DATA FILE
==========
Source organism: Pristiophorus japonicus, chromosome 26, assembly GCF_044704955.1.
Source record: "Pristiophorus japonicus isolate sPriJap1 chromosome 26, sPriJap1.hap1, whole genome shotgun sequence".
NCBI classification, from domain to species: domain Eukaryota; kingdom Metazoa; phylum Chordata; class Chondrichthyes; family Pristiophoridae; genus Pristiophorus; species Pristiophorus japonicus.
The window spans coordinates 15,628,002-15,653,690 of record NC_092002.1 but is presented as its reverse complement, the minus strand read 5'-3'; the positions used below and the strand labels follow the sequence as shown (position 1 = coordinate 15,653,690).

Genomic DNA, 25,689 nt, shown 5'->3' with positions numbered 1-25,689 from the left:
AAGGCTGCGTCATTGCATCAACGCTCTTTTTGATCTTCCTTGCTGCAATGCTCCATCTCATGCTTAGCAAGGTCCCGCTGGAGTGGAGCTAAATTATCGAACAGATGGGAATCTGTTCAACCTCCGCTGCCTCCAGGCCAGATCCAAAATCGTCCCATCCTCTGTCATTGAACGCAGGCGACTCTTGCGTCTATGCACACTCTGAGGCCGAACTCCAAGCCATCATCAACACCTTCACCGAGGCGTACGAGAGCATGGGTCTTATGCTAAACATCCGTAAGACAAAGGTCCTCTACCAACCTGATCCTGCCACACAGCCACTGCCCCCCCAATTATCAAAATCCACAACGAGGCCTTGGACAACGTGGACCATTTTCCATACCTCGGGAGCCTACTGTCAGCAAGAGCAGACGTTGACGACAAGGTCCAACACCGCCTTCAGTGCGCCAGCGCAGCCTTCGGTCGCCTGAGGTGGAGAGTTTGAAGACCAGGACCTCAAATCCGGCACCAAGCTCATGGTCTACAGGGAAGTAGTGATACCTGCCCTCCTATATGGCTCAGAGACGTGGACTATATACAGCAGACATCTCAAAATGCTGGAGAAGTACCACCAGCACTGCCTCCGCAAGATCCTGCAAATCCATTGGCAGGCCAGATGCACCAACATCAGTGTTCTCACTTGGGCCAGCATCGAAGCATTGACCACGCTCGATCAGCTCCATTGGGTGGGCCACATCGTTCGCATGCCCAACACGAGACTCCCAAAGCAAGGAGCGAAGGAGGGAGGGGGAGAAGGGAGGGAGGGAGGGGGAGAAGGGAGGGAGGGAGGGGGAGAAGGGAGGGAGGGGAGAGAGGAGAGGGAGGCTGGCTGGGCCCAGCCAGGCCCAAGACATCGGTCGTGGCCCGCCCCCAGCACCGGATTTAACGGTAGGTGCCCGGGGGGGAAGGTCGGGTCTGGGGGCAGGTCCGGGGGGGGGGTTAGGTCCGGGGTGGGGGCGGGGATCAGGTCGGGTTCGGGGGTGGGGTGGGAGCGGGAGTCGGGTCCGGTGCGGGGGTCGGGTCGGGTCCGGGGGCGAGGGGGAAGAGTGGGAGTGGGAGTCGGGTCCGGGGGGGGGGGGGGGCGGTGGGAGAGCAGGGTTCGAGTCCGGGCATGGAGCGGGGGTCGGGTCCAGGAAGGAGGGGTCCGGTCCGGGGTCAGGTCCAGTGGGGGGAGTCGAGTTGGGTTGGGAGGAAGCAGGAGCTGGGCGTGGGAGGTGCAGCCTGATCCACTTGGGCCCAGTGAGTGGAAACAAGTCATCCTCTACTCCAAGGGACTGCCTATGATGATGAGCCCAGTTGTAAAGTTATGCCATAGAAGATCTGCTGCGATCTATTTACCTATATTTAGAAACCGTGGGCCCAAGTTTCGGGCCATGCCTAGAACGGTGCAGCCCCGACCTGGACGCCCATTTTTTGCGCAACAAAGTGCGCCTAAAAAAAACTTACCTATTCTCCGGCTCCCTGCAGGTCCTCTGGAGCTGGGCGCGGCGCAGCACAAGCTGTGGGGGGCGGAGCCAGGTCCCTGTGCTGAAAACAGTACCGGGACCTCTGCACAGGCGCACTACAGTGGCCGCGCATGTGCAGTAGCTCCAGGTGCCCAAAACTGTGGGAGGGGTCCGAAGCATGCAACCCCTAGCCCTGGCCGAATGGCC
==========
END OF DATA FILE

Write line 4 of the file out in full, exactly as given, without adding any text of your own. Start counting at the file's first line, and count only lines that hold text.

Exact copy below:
The window spans coordinates 15,628,002-15,653,690 of record NC_092002.1 but is presented as its reverse complement, the minus strand read 5'-3'; the positions used below and the strand labels follow the sequence as shown (position 1 = coordinate 15,653,690).